Good Financial Reads: Bonuses and Cash Gifts

3 min read
April 13, 2018

Good Financial Reads

Following along with the blogs of financial advisors is a great way to access valuable, educational information about finance — and it doesn’t cost you a thing! Our financial planners love to share their knowledge and help everyone regardless of age or assets.

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Catch up on some of the latest posts with this week's roundup:


What Should I Do With My Bonus?

by Meg Bartelt, Flow Financial Planning, LLC

Do you get an annual or semi-annual bonus at your job? I always loved those… But what’s the best thing to do with the money? Thankfully, you usually know ahead of time that you’re going to get bonuses, even if you don’t know the specific amount. They’re described in your job offer or in your performance review. You have plenty of warning that this money is coming, so take some time to create a plan for it! In fact, make your plan specific enough (you know, percentages and names of accounts) that it’ll be like falling off a log to actually do the work when the time comes.

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How to Change Your Life With Your Bonus

by Rebecca Conner, SeedSafe Financial LLC

Surprise! You received a little extra cash for the year. What should you do with an unexpected or year-end bonus? A bonus is an opportunity to start a habit that will change your life for the long-term. Many times, we end up spending bonuses on a present to ourselves for all our hard work. Instead, allocate it toward goals that will pay compounding presents to your future-self!

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Gift and Estate Tax: Special Considerations for Cross-Border Issues

by Jiyao Xu, X and Y Advisos, Inc.

Most Americans do not need to pay the gift and estate tax because of the current high exemption amount. However, like the income tax, which we talked about in "How To Reduce U.S. Taxes On Your Foreign Income?" and in "Do You Need To Report Your Foreign Assets?" before, there are also some special rules governing cross-border issues and immigrants regarding the gift and estate tax.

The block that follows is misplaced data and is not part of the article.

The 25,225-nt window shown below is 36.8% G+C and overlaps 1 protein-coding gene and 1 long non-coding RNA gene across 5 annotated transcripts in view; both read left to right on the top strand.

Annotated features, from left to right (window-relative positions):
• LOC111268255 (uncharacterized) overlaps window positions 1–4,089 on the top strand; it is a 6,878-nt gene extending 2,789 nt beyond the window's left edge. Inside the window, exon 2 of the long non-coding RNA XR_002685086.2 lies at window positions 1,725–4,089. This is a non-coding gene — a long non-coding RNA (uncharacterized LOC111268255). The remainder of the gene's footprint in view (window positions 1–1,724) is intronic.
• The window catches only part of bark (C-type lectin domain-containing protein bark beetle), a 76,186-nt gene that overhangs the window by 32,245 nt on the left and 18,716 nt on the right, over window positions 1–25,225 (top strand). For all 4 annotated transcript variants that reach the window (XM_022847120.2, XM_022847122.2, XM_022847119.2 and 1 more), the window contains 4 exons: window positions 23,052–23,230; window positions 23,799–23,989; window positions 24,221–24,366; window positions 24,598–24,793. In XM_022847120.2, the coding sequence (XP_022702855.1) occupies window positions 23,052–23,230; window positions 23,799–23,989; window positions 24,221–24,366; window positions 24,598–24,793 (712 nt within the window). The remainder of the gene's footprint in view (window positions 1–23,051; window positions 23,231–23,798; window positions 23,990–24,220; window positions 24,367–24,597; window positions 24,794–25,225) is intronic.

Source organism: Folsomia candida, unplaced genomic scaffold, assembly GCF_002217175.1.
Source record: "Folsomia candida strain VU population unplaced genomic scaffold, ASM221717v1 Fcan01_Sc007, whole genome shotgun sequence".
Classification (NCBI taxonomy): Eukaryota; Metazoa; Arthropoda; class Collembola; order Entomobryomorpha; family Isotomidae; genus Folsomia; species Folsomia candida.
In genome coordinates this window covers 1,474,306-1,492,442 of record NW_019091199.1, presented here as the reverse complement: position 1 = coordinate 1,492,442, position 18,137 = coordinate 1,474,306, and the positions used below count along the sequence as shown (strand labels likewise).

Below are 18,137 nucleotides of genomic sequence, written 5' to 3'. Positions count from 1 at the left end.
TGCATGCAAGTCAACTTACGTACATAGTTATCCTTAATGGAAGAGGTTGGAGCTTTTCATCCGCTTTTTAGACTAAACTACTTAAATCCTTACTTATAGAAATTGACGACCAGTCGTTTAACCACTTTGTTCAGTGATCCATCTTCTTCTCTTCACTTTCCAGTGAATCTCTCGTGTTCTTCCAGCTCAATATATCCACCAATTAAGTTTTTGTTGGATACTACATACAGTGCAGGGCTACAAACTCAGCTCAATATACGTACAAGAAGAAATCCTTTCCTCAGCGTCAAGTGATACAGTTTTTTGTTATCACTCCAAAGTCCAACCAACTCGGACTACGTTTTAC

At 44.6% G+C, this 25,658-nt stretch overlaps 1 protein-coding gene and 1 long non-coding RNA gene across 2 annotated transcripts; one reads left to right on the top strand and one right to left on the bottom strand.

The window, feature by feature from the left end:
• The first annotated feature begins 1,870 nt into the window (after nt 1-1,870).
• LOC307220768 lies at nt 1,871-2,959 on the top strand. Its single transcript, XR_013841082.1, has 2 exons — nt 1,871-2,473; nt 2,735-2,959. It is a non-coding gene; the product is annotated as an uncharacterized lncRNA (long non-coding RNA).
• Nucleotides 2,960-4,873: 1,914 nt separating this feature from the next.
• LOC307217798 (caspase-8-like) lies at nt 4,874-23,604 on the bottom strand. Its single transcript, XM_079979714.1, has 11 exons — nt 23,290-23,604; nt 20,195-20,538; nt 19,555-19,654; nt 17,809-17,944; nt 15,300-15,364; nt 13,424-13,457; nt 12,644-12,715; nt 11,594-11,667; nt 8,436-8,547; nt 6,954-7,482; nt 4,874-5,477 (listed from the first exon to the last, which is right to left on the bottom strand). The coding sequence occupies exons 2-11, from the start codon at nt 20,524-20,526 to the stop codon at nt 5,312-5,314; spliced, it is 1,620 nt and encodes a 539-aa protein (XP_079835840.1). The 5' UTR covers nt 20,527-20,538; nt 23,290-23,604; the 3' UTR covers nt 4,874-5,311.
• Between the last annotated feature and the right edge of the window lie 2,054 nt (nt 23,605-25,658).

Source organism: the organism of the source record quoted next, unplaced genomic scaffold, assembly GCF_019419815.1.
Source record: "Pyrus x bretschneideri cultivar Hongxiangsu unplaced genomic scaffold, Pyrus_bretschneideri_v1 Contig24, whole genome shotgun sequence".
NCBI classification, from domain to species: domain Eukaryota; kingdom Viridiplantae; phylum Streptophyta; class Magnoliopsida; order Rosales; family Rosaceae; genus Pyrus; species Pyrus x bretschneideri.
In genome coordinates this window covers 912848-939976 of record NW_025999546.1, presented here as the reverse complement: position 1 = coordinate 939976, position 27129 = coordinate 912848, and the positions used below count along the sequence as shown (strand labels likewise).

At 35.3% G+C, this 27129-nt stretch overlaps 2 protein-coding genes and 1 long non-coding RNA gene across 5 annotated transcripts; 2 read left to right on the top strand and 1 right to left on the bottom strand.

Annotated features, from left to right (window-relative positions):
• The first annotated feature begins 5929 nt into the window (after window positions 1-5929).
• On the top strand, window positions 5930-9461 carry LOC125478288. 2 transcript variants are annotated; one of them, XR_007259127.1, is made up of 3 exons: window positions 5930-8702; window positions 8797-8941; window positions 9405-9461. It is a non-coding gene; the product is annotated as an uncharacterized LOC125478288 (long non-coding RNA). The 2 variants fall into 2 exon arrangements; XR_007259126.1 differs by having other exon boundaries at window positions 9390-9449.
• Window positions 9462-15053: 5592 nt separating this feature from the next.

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What to do When Kids Get Cash Gifts

by Quentara Costa, POWWOW, LLC

Question: What are my options for cash or checks given to my child?

Piggy Bank: Some people enjoy the visual appeal of a full piggy bank. While quaint, it’s not secure from siblings, loss, or damage. I’d keep the piggy for change and $1 bills. Anything more should be directed to a more secure location.

Certificates of Deposit (CDs): Bank CDs offer safety of principal and guaranteed returns. However, interest is subject to tax and current rates are generally low. You’ll also have to keep track of the maturity date so it can be rolled over into a new CD or something else entirely. This may be a convenient placeholder for a parent to use for a very young child, but wouldn’t be my long term recommendation. Same idea applies to a savings or treasury bond.

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Dodge Toys and Boost College Savings

by Quentara Costa, POWWOW, LLC

“85% of parents expect their child to graduate with debt, estimating an average of $45,000 in student loans“ according to a Fidelity survey. In one year you are likely to encounter a handful of opportunities to receive gifts: religious holidays, birthdays, graduations, recognizing accomplishments, etc. If you have more than one child simply multiply. You love throwing a party, but at some point enough is enough with the STUFF! So what can you do?

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